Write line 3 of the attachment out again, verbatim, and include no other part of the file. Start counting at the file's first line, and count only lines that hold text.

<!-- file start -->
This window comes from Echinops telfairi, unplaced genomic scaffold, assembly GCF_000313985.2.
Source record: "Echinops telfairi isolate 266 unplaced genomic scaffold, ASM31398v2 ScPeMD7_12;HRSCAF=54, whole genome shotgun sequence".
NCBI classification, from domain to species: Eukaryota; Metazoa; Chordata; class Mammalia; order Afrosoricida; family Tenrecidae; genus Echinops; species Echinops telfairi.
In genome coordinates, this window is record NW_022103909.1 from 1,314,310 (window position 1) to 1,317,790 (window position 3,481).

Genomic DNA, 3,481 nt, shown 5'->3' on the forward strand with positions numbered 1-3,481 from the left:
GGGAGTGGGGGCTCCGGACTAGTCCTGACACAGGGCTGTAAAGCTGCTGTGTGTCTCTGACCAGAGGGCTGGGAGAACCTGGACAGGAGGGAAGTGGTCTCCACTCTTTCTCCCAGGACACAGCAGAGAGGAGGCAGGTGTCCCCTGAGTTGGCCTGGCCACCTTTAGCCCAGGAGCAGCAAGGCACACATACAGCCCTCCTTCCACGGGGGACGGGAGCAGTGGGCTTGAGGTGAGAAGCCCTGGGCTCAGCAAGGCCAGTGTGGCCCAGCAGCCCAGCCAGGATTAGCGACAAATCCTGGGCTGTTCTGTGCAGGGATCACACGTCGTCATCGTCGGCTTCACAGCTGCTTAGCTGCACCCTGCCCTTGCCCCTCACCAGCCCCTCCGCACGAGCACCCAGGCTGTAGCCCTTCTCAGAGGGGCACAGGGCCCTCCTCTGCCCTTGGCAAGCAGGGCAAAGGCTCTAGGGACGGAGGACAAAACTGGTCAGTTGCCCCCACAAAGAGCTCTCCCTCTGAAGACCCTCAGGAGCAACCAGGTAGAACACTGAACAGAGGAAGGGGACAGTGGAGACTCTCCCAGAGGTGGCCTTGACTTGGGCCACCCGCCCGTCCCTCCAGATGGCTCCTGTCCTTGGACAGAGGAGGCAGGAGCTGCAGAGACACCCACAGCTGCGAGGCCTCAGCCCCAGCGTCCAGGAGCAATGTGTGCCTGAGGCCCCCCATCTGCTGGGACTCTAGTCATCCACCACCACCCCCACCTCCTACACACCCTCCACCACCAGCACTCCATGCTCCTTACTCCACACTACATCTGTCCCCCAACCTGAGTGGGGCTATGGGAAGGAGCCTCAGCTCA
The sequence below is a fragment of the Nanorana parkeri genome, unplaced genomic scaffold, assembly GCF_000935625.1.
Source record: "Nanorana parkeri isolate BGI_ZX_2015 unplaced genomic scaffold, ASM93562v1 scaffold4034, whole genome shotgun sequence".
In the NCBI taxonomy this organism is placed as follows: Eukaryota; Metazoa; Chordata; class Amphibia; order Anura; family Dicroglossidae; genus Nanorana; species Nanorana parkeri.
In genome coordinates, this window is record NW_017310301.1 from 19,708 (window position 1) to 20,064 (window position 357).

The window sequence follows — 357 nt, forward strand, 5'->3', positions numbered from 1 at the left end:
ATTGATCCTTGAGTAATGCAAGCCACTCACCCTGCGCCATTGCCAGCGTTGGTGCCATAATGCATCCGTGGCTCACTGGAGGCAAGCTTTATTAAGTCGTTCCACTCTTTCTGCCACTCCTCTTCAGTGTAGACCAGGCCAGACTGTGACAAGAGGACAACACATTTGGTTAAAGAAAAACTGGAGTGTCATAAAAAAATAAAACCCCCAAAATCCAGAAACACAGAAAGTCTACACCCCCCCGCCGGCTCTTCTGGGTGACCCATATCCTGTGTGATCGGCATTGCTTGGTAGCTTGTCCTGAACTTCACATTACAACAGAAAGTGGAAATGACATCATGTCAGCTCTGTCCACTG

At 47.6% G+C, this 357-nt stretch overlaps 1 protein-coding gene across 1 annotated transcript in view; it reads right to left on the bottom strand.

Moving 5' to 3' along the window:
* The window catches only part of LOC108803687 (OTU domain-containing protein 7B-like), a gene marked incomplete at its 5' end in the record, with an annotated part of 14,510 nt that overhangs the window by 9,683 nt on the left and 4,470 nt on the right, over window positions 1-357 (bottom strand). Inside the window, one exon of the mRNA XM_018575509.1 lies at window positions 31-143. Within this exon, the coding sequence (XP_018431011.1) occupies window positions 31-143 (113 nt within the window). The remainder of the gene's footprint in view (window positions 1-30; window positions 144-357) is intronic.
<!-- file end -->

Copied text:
NCBI classification, from domain to species: Eukaryota; Metazoa; Chordata; class Mammalia; order Afrosoricida; family Tenrecidae; genus Echinops; species Echinops telfairi.